How Surrey rediscovered their winning ways at the turn of the century
Boasting a glittering treasure chest of highly paid international talent, Surrey strutted their stuff all over the county game during the club’s turn-of-the-century glory years, as Ed Kemp recounts.
Since their seven consecutive County Championship titles between 1952 and 1958, Surrey’s trophy haul had totalled one Championship in 1971 and a couple of one-day trophies, the last of which in 1982. After years of unfulfilled promise, by the late 1990s the club – under the captaincy of a new, dynamic leader – were ready to start winning again.
Adam Hollioake: We had a good side but we weren’t getting great results. I think we just got sick of people not taking us seriously.
Martin Bicknell: It was a gradual build-up. In 1996 when we won our first trophy for god-knows-how-many years, there was a realisation that the team was coming together and building nicely, and it was just a matter of time from that point on before we won the Championship, which was our ultimate aim. It didn’t materialise for a couple of years. We had a couple of close shaves in ’97 and ’98, where we knew we were getting better but couldn’t quite get there.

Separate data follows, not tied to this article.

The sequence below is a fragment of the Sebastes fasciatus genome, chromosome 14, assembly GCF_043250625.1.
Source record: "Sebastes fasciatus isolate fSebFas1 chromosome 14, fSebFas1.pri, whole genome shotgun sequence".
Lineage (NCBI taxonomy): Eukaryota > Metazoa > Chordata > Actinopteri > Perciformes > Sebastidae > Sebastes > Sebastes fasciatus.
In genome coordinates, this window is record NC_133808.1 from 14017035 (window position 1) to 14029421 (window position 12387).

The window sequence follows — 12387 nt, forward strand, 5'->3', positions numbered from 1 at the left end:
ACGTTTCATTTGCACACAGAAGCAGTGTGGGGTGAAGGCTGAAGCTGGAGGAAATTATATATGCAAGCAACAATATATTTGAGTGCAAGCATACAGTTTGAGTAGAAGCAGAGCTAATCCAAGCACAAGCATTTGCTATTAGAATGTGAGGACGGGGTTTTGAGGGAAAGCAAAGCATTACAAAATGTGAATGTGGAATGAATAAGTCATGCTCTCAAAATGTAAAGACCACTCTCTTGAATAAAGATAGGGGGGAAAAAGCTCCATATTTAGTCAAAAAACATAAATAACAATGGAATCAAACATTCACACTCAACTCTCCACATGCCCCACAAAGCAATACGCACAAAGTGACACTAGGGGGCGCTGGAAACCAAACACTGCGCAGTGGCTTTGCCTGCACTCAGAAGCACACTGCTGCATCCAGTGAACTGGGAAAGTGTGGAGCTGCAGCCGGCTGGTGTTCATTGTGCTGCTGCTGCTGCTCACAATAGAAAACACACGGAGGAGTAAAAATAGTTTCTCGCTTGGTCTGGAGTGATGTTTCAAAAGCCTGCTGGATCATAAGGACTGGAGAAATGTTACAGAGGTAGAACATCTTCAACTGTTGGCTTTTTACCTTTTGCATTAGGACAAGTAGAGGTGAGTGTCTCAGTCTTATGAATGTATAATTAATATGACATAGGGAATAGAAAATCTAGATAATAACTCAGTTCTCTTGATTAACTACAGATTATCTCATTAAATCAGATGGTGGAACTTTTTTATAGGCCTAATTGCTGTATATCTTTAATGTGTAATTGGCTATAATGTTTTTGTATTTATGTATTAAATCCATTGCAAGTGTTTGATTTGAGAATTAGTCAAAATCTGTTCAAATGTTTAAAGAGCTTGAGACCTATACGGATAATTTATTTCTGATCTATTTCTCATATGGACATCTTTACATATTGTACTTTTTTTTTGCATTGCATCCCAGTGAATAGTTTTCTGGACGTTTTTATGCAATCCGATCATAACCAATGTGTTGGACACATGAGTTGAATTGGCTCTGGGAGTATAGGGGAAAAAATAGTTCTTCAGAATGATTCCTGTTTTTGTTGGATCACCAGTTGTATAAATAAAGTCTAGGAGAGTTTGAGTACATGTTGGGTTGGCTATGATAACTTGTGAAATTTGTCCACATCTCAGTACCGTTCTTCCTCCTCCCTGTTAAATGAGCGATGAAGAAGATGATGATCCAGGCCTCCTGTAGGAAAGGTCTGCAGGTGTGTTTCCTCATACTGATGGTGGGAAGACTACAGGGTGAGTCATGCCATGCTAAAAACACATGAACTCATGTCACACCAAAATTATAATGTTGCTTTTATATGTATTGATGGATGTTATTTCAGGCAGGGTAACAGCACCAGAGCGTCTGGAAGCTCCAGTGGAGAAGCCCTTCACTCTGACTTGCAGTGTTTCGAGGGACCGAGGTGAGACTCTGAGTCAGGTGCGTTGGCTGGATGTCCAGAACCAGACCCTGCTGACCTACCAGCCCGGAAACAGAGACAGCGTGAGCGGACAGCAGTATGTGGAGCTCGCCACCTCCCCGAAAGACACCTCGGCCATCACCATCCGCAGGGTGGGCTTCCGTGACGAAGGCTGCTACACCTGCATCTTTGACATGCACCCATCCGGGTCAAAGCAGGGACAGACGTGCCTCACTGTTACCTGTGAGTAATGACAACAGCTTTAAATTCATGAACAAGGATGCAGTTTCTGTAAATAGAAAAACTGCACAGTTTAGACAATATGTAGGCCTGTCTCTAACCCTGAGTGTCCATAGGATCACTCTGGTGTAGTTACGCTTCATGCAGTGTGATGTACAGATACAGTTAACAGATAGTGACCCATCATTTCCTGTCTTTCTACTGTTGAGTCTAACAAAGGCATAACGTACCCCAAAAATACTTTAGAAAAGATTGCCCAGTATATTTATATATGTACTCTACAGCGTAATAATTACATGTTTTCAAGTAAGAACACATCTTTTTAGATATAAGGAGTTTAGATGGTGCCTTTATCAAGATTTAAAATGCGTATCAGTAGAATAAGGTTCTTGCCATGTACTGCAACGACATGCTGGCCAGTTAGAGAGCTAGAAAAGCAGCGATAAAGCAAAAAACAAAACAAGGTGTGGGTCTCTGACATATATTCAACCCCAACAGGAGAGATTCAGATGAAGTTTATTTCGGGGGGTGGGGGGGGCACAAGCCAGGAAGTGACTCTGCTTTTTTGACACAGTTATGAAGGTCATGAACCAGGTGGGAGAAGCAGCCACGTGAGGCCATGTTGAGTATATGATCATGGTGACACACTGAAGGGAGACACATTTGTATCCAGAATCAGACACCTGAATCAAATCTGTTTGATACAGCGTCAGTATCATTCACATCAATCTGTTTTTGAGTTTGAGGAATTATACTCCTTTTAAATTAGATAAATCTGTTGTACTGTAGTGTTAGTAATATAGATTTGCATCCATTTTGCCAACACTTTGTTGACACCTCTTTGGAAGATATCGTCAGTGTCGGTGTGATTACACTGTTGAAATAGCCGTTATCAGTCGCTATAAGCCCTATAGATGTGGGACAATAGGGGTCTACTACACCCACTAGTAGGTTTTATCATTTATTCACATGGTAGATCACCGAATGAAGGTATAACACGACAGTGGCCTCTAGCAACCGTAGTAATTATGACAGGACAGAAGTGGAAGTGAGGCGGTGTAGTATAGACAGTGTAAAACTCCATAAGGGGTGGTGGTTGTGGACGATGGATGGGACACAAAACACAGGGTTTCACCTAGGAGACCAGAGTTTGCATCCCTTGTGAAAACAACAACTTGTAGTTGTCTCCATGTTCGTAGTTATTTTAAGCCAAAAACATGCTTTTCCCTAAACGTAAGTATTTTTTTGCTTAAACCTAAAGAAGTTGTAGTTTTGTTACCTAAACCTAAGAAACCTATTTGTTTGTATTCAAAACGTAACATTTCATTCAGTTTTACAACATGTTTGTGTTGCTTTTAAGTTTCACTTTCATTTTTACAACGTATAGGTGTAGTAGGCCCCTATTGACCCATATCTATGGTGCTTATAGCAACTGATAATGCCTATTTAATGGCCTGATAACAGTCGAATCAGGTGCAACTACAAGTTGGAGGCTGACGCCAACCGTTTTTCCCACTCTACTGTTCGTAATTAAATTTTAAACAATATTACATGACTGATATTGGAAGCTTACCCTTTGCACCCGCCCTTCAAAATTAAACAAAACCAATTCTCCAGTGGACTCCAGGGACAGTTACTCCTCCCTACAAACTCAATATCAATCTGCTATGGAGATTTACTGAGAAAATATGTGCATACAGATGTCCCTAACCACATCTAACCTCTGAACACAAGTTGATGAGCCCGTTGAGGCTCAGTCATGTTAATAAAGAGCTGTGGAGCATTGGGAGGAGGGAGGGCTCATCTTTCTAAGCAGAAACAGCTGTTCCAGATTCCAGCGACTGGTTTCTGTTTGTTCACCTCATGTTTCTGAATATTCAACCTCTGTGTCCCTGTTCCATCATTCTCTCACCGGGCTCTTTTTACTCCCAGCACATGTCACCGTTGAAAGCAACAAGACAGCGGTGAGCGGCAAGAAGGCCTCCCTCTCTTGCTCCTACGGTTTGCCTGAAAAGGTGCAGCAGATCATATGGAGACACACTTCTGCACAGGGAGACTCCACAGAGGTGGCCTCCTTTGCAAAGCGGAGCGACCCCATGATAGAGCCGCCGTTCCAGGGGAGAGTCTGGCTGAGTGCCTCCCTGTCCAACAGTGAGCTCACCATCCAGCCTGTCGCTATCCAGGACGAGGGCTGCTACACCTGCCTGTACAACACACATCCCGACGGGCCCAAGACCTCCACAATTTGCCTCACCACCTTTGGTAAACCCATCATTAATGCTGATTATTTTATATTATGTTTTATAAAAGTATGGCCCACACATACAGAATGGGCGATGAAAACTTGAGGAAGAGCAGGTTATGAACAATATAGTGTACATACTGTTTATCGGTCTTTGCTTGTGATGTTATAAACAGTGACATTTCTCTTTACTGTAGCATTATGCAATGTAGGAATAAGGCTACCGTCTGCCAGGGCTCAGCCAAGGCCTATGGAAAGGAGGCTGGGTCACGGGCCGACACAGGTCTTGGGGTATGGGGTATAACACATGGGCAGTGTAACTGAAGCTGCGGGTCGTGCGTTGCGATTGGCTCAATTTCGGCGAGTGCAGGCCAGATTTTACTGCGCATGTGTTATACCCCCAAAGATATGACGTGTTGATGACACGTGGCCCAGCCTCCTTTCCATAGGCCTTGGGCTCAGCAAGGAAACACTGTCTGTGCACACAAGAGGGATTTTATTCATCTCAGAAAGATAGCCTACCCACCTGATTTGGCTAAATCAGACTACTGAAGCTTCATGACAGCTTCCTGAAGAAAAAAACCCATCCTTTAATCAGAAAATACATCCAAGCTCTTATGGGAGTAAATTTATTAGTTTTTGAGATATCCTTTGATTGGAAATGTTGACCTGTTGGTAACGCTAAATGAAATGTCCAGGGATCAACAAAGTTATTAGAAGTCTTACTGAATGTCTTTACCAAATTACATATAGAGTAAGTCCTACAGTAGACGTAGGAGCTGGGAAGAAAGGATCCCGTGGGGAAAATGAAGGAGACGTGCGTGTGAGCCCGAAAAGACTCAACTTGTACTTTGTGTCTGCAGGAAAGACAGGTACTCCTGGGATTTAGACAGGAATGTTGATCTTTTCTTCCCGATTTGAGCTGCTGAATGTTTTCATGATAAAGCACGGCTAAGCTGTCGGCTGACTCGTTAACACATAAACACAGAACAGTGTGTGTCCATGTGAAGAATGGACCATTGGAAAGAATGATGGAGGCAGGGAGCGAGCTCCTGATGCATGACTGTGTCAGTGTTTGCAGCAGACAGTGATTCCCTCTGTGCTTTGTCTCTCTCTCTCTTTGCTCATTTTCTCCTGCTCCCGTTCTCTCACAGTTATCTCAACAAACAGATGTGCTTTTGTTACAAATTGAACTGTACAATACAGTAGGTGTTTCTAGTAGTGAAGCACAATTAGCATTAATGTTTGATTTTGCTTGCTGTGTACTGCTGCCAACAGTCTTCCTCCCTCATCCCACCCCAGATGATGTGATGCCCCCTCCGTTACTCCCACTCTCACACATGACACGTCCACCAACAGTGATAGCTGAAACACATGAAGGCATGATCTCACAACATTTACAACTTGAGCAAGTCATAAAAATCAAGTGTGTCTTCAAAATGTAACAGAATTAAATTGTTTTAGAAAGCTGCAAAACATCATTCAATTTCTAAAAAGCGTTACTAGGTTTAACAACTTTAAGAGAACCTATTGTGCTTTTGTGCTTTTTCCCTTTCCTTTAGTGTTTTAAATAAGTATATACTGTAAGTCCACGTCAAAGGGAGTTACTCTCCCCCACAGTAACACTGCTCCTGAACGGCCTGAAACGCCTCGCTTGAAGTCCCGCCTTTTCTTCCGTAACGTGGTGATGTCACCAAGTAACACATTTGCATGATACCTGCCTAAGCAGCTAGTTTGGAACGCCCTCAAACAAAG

Adam Hollioake had been the regular stand-in for the frequently absent Alec Stewart for a couple of seasons before taking over officially as club captain in 1997. He and new Australian coach Dave Gilbert opened up what had been a comparatively joyless and hierarchical regime under Grahame Clinton.
Alex Tudor: In 1995 Surrey still had the first team changing room separate from the second team changing room and you had to knock on the door. Dave Gilbert got rid of that wall and said, ‘You’re all one team’. That was the best thing that ever happened for the club.
AH: I tried to take the discipline out of it a little bit. I don’t think we needed to be so harsh and serious about everything – we all wanted to win, it was a case of relaxing and letting the personalities we had be themselves. I’m not claiming to be some sort of guru here, they were all seriously seasoned players, guys who’d played international cricket. It didn’t need me cracking the whip and getting them to jump over hurdles or do some frigging tai chi. We just let them do what they knew they needed to do. And Medders [former Surrey player Keith Medlycott, who took over as coach from 1997 until 2003] was a really relaxed coach – that was one of the reasons why we wanted to get him on.
With a more relaxed culture established and a generation of internationals all hitting their peak, the signing in 1997 of Saqlain Mushtaq, the world-beating Pakistan off-spinner and inventor of the doosra, completed an intimidating line-up. He would join Ian Salisbury – the prolific leg-spinner signed from Sussex the same year – in a two-man spin attack.